Ghost hunting Equipment

With the increase of  Paranormal TV shows using gadgets and tech to aid their investigations .So here at Spook Advisor we aim to show and review these bits of kit, listing pros and cons and debunking any of the myths surrounding them.

Before we start I would like to share with you my background and how I got started in the Paranormal scene.

I have worked as an electronics service engineer for over 30 years , specialising in electronic security  and radio communications equipment, in fact I have been using and repairing radio equipment since I was 12 years old from back in the good old days of CB radio in the 1970’s right up to today. I am a fully licensed Amateur radio operator (Radio Ham)  based in the United Kingdom.

I first got interested in the Paranormal after watching some of the well known TV shows a few years back and seeing some of the kit they used.

So I went on a few investigations with various groups and got to see some of the kit first hand, with my background in radio, electronics and electro magnetic radiation.

The sceptic in me soon saw through some of the tricks used by some of the events to put on a show for the guests, it was then I decided to join a small group of friends who were interested in the paranormal and try to do real investigations without any of the trickery used by some groups.

So Spook Advisor was conceived with the intention of providing  reviews of Paranormal groups ,events and technology used.


The K2 Meter

This is one of the most popular bits of kit in the Paranormal investigators tool box.

The K-II meter, also known as the “Safe Range EMF”, is a simple, single-axis electromagnetic field meter.

It was originally designed to test for harmful Electro Magnetic emissions (EMF) from electrical equipment around the home. The device operates on a 50 and 60 Hz level. It can detect Extremely Low Frequencies (50 to 1,000 Hz) & Very Low Frequency range (1,000 to 20,000 Hz). I should note that some retailers of this device advertise that it operates as low as 30 Hz [1]. A common misconception among paranormal enthusiasts is that when they employ these devices, they are measuring “the” electromagnetic spectrum – meaning the entire electromagnetic spectrum. The fact is, they are only measuring a small portion of the spectrum. The KII only covers the ELF and about 1/8 of the radio waves potion of the spectrum – a small fraction of the entire spectrum.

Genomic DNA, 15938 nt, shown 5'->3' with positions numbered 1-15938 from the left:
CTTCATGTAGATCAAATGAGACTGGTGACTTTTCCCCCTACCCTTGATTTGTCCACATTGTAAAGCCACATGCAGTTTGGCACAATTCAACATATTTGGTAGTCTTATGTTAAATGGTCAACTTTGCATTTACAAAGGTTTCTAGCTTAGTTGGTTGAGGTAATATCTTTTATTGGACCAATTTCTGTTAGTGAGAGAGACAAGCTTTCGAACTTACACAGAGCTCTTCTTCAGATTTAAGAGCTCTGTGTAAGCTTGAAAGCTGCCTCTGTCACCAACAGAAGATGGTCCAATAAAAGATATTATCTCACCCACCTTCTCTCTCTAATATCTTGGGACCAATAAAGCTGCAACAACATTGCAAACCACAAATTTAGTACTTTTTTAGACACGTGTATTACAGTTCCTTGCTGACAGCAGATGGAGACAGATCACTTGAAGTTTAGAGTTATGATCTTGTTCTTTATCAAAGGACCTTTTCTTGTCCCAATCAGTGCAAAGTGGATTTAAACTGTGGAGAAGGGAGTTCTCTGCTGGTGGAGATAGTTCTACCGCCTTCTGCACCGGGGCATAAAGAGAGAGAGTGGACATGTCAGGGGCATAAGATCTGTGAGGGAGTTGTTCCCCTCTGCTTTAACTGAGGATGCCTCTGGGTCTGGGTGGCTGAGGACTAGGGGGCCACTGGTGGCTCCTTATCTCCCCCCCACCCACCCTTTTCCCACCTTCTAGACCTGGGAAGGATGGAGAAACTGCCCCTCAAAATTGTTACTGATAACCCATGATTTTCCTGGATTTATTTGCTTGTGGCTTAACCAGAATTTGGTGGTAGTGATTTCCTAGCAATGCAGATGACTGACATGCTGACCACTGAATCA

The response time of the K2 is almost instantaneous. As a “single- axis” meter, it only reads one axis, left to right (it does not read the other two axes). This means that the meter itself needs to be rotated on all three axes (X, Y and Z) in order to obtain the most accurate reading. From my own tests, the device best reads fields directly in front of it – holding the device so the LEDs are facing you and an EMF source is on the opposite side of the device.

An in depth test of the device can be found here on

What is the Electromagnetic spectrum?

From Wikipedia, the free encyclopedia

The electromagnetic spectrum is the collective term for all known frequencies and their linked wavelengths of the known photons (electromagnetic radiation). The “electromagnetic spectrum” of an object has a different meaning, and is instead the characteristic distribution of electromagnetic radiation emitted or absorbed by that particular object.[citation needed]

The electromagnetic spectrum extends from below the low frequencies used for modern radiocommunication to gamma radiation at the short-wavelength (high-frequency) end, thereby covering wavelengths from thousands of kilometers down to a fraction of the size of an atom. Visible light lies toward the shorter end, with wavelengths from 400 to 700 nanometres. The limit for long wavelengths is the size of the universe itself, while it is thought that the short wavelength limit is in the vicinity of thePlanck length.[4] Until the middle of the 20th century it was believed by most physicists that this spectrum was infinite and continuous.

Our Reader Score
[Total: 1 Average: 4]